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Family pride as Doncaster war hero John is honoured at last

Paula Buckley (r) with her mum Joan, of Sykehouse hold up a picture of Paula's dad John and the arctic star which he has been awarded with. Picture: Andrew Roe

Paula Buckley (r) with her mum Joan, of Sykehouse hold up a picture of Paula's dad John and the arctic star which he has been awarded with. Picture: Andrew Roe

A former marine who risked his life aboard Arctic convoys in World War Two has been honoured 29 years after he died.

Relatives of Fishlake man John Buckley believe he made at least 11 trips as a crewman aboard convoy ships which transported supplies through freezing seas to the Soviet Union after the Nazi invasion.

The ex-Royal Marine, who died of cancer aged 63 in 1985, has finally been awarded an Arctic Star medal from the Ministry of Defence, which was created after a long battle for the veterans to be formally recognised.

Mr Buckley’s daughter Paula, 63, of Blenheim Close, Hatfield, said: “I am so pleased my dad has been recognised for what he did. He would have been proud.

“We have checked his military records and it seems to show he made about 11 trips on the convoys, most of them on HMS Liverpool.

“He never spoke about what he saw during the war. He would even turn war films off the TV.”

The grandmother-of-two said: “I think the whole experience held bad memories for him. It is incredible what they went through. The cold they had to put up with was bad enough, not to mention the threat of being sunk.”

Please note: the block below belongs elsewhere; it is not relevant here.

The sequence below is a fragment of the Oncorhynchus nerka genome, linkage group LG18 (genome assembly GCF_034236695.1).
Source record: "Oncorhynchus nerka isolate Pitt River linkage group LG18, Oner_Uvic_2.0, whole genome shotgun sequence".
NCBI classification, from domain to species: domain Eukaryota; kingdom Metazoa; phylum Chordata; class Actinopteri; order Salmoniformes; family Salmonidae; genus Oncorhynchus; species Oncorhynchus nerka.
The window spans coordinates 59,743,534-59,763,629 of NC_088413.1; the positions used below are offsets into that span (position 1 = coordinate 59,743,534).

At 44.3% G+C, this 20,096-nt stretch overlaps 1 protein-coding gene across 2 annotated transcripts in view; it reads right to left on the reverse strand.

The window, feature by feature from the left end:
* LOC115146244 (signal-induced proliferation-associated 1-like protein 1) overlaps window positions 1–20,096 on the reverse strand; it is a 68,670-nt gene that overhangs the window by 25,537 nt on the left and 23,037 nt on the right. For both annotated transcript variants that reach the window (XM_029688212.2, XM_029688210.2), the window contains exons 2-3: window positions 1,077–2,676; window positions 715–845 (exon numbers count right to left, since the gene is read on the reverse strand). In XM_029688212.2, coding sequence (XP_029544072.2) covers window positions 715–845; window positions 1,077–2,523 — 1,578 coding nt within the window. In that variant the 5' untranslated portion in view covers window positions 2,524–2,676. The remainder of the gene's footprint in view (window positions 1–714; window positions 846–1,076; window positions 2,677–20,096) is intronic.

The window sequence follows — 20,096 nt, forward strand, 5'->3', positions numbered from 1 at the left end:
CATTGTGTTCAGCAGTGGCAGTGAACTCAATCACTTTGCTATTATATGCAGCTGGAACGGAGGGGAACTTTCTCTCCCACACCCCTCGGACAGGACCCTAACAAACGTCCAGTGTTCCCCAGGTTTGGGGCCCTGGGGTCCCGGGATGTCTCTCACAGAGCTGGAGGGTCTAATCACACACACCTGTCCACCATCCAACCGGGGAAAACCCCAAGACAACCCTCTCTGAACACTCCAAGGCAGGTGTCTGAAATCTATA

Between 1942 and 1944, dozens of convoys of merchant ships, escorted by Royal Navy warships, were sent into the Arctic Circle to transport vital supplies.

The treacherous convoy trips were described by Winston Churchill as the ‘worst journey in the world’.

Between 1941 and 1945, 78 convoys braved attacks by German U-boats and the Luftwaffe and 3,000 seamen died.

Campaigners had blamed the long delay for recognition on poor political relations between the UK and Russia during the Cold War.

Mr Buckley is the latest Doncaster hero to be awarded the medal since it was introduced last year.

Among the first to receive it was World War Two veteran Frank Garbutt. The 90-year-old, of Coronation Court, Mexborough, was presented with the medal by Labour Leader and Doncaster North MP Ed Miliband at a ceremony at Mexborough Resource Centre.

He is thought to be one of only around 200 survivors who were still alive to pick up their medals.

He completed two Arctic convoys on the escort carrier HMS Activity between January and April 1944, with 30 to 40 ships in each.

Geoffrey Swapp, 89, of Westbourne Gardens, Balby, was presented with the medal for service as a gunner aboard the HMS Kent during the Arctic convoy missions between 1942 and 1944.

Godfrey Dent, of Sprotbrough, who died aged 86 in 2011, was awarded the medal posthumously last month. It was presented to his widow.

 

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